Definitions

from The Century Dictionary and Cyclopedia

  • n. A variant of tie-wig.

Etymologies

Sorry, no etymologies found.

Examples

  • Now the chapter I was obliged to tear out, was the description of this cavalcade, in which Corporal Trim and Obadiah, upon two coach-horses a - breast, led the way as slow as a patrole — whilst my uncle Toby, in his laced regimentals and tye-wig, kept his rank with my father, in deep roads and dissertations alternately upon the advantage of learning and arms, as each could get the start. —

    The Life and Opinions of Tristram Shandy, Gentleman

  • Now the chapter I was obliged to tear out, was the description of this cavalcade, in which Corporal Trim and Obadiah, upon two coach-horses a-breast, led the way as slow as a patrole — whilst my uncle Toby, in his laced regimentals and tye-wig, kept his rank with my father, in deep roads and dissertations alternately upon the advantage of learning and arms, as each could get the start. —

    The Life and Opinions of Tristram Shandy, Gentleman

  • Never mind the bend-sinister, said my uncle Toby, putting on his tye-wig. —

    The Life and Opinions of Tristram Shandy, Gentleman

  • Let my old tye-wig, quoth my uncle Toby, and my laced regimentals, be hung to the fire all night, Trim.

    The Life and Opinions of Tristram Shandy, Gentleman

  • -- He took Miss Powis on his knee; -- call'd her a hundred times his dear, dear daughter; -- and I could not forbear laughing, when he told her he had not wore a tye-wig before these twenty years.

    Barford Abbey

  • Mr. Radcliffe was dressed in mourning, and had, according to his own subsequent account to a fellow prisoner in Newgate, a "brown tye-wig."

    Memoirs of the Jacobites of 1715 and 1745 Volume III.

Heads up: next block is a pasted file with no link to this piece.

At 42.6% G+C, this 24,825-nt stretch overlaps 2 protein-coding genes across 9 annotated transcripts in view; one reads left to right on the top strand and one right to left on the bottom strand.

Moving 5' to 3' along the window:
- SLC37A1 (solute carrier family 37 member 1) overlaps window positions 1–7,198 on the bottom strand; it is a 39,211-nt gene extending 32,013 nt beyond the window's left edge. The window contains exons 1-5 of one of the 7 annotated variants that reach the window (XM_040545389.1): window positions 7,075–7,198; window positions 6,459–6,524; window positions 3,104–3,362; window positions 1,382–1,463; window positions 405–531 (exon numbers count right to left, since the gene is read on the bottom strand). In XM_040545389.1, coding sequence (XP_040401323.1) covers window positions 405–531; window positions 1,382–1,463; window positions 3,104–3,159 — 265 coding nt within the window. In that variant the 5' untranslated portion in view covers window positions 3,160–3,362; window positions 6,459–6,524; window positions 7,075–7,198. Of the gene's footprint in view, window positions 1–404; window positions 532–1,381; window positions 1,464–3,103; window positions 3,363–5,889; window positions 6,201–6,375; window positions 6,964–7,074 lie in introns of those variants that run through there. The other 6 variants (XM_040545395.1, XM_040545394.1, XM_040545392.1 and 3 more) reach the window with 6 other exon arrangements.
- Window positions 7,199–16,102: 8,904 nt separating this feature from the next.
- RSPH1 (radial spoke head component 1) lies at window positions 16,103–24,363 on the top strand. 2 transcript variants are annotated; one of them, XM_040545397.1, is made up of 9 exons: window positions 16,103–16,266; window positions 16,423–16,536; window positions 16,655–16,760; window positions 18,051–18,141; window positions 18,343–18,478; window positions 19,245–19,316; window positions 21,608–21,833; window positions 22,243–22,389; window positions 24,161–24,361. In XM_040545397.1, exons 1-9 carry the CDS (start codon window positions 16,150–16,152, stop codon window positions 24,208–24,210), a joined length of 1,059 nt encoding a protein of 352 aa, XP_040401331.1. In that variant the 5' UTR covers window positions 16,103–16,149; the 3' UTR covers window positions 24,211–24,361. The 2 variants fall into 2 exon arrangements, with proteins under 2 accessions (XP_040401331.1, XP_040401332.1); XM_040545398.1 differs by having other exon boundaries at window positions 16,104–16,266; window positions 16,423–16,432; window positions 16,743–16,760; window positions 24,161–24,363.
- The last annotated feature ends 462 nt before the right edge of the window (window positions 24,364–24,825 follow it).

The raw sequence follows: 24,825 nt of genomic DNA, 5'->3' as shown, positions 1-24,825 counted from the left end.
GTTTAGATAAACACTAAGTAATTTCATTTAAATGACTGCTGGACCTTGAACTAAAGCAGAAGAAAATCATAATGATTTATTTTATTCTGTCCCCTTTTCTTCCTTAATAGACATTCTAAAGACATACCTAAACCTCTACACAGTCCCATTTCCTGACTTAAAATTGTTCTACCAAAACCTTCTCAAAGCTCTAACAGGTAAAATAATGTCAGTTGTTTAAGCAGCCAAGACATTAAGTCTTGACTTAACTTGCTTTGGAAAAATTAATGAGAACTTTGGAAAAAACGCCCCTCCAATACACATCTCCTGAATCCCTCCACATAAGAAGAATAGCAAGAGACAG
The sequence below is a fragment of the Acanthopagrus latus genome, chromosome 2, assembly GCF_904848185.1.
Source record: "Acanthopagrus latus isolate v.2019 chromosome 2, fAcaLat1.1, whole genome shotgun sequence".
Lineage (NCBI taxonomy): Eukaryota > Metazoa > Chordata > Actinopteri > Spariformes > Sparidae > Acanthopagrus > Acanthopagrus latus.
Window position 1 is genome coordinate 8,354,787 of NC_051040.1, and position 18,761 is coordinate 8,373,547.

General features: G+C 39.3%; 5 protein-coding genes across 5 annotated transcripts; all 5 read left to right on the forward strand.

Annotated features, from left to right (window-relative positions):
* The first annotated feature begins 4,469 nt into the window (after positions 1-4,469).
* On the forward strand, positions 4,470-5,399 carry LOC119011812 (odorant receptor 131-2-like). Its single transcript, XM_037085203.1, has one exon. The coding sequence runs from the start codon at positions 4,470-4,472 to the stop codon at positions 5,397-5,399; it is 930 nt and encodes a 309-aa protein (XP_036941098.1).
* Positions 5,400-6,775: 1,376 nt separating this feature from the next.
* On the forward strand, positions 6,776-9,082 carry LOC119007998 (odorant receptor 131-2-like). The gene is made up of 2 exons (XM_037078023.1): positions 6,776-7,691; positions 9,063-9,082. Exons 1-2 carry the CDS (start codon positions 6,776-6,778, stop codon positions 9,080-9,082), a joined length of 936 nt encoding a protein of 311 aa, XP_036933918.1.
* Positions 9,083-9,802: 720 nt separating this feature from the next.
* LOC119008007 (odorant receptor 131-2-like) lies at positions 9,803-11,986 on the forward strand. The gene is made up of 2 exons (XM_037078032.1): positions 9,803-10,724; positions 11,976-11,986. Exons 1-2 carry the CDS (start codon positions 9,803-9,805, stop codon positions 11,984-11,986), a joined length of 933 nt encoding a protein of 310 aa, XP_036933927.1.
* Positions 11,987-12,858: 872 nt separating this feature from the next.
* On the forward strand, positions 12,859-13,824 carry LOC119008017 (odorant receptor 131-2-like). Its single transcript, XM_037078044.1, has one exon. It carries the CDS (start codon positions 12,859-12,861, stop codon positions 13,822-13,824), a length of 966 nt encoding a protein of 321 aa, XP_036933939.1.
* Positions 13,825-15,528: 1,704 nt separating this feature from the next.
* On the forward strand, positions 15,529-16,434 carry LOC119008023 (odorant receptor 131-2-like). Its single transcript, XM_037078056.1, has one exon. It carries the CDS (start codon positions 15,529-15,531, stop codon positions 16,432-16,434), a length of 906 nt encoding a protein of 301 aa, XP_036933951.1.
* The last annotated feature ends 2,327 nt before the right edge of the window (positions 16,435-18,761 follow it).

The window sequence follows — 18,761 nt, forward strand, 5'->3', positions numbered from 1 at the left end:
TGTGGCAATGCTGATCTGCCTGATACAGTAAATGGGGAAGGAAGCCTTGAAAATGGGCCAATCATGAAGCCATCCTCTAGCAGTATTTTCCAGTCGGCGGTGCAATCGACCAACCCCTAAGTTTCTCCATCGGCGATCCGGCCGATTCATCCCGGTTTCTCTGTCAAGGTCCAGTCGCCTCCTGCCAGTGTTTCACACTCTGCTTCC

• All gray he was, and the sun glistened on his gray tye-wig as he waited.

    Gallantry Dizain des Fetes Galantes

  • The remark of Mandeville, who, when he had passed an evening in his company, declared that he was a parson in a tye-wig, can detract little from his character; he was always reserved to strangers, and was not incited to uncommon freedom by a character like that of Mandeville.

    Life of Addison, 1672-1719

  • [842] 'The physicians in Hogarth's prints are not caricatures: the full dress with a sword and a great tye-wig, and the hat under the arm, and the doctors in consultation, each smelling to a gold-headed cane shaped like a parish-beadle's staff, are pictures of real life in his time, and myself have seen a young physician thus equipped walk the streets of London without attracting the eyes of passengers.'

    Life of Johnson

  • Upon Cookery M. Rouquet is edifying; and concerning the eighteenth-century physician, with his tye-wig and gilt-head cane, sprightly and not unmalicious.

    De Libris: Prose and Verse

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